Yeoville provides a truly pan African experience. There is a 24/7 vibe throughout Yeoville but in particular along Rocky and Raleigh Streets. Kinmalebo Restaurant on Raleigh Street, opposite Time Square, is a funky Congolese eatery, slightly sleazy and dark but still congenial, with a Central African feel. There is an internal courtyard with an internet cafe and a slab in the corner that serves as a slaughter house. The venue is full of well-dressed French-speaking Congolese. Next door is the better known Ikhaya Restaurant, which has a series of thatch structures built onto the facade of the house. Opposite, Raleigh Court has become a thriving retail centre with various internet cafes, Ethiopian restaurants, tailors and accommodation.

The Yeoville swimming pool is one of the City's oldest pools. The pool is on the busy corner of Kenmere and Raleigh, a constant stream of traffic and people. Built in 1931, the pool has striking columns finishing the entrance, now surrounded by colourful mosaic, and the small attractive, domed entrance hall.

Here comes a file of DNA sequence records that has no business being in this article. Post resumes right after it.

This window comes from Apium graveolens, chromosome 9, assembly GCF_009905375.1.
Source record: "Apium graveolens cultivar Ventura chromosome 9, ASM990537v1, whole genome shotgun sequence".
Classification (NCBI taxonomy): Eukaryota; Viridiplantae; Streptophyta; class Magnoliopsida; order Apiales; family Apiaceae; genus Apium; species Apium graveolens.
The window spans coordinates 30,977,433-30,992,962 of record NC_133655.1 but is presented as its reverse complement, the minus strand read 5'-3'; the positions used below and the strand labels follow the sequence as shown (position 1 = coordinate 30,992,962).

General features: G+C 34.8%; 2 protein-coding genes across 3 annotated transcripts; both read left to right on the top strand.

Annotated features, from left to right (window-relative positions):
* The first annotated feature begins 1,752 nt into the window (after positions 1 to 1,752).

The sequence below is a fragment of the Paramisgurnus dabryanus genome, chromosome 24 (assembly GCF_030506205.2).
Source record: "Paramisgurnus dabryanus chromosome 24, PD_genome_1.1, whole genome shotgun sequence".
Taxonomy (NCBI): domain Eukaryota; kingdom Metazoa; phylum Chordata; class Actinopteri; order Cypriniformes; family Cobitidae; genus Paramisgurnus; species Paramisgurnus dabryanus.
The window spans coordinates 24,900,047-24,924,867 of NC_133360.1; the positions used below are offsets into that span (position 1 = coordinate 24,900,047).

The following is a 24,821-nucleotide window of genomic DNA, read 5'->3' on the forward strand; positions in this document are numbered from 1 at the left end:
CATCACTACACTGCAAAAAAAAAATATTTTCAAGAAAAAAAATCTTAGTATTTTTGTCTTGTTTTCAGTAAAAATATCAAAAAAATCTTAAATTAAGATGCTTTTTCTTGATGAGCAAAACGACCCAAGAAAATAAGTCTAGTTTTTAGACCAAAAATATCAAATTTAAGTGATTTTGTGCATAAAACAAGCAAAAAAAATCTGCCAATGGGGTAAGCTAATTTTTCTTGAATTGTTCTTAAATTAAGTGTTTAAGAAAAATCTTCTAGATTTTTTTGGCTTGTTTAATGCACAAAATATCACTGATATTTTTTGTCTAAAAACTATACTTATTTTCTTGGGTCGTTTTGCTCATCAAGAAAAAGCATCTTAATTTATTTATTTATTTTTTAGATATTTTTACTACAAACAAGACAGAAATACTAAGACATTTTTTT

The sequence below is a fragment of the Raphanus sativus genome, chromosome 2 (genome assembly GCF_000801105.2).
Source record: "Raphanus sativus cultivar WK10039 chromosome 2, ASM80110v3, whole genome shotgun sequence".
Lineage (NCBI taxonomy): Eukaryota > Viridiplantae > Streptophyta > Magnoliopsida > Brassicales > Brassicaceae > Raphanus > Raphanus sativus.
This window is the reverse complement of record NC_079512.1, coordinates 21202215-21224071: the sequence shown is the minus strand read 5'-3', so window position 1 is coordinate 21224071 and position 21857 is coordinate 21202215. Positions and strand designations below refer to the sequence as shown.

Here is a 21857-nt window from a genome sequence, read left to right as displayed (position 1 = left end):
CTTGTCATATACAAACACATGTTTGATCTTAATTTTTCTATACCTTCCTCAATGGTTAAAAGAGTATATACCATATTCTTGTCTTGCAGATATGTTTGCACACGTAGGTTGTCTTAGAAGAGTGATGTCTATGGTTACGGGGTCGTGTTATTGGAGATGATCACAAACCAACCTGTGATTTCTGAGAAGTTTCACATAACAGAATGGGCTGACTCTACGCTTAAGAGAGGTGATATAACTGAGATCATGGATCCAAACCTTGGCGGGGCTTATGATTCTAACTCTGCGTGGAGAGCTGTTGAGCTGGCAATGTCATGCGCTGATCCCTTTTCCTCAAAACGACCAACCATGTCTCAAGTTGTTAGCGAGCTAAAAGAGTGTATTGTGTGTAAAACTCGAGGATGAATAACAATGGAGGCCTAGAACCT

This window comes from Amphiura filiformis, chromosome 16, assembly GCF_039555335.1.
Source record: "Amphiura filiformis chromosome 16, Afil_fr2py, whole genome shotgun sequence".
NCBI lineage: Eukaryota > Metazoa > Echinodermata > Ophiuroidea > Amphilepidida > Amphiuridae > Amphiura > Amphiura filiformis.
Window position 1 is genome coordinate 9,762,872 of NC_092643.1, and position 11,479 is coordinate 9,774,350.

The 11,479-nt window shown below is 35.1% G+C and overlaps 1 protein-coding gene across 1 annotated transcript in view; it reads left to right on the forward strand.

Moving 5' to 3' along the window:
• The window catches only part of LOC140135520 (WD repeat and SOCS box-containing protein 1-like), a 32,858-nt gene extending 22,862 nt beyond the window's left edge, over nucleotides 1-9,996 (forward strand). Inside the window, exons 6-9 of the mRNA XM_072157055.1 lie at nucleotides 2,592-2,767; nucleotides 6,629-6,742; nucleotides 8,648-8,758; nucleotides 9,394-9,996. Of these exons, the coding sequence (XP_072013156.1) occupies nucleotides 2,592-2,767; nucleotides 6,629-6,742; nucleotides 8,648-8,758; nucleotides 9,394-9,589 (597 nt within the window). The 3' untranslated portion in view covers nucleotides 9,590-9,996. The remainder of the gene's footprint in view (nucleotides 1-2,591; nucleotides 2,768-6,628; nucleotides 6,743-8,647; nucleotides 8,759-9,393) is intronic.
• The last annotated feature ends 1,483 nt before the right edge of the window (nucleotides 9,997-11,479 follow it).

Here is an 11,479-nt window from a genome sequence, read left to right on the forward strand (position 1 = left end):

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Just before Raleigh becomes Rocky Street, there is a large pan African market with colourful cloth, West African robes, tailors, unfamiliar African roots and vegetables, crafts, cooked meals, and many hairdressers braiding hair.

The Rocky Street streetscape, despite some recent facelifts that include removing the original shop fronts, still has a distinctly turn of the 19th century feel albeit rather shabby and rundown in places. In between the cellphone shops, internet cafes, and street hawkers, crowding Rocky Street is the famous Tandoori, now a Rastafarian hangout spot and live music venue with an open balcony upstairs from which you get a great view of Yeoville.

Yeoville is not without its own drama: a little known fact is that the house on the corner of Isipingo and Bezuidenhout Street where famous South African writer, Herman Charles Bosman, shot his half brother, still stands patiently waiting for one of the City's heritage signs acknowledging this momentous event in the writer's life.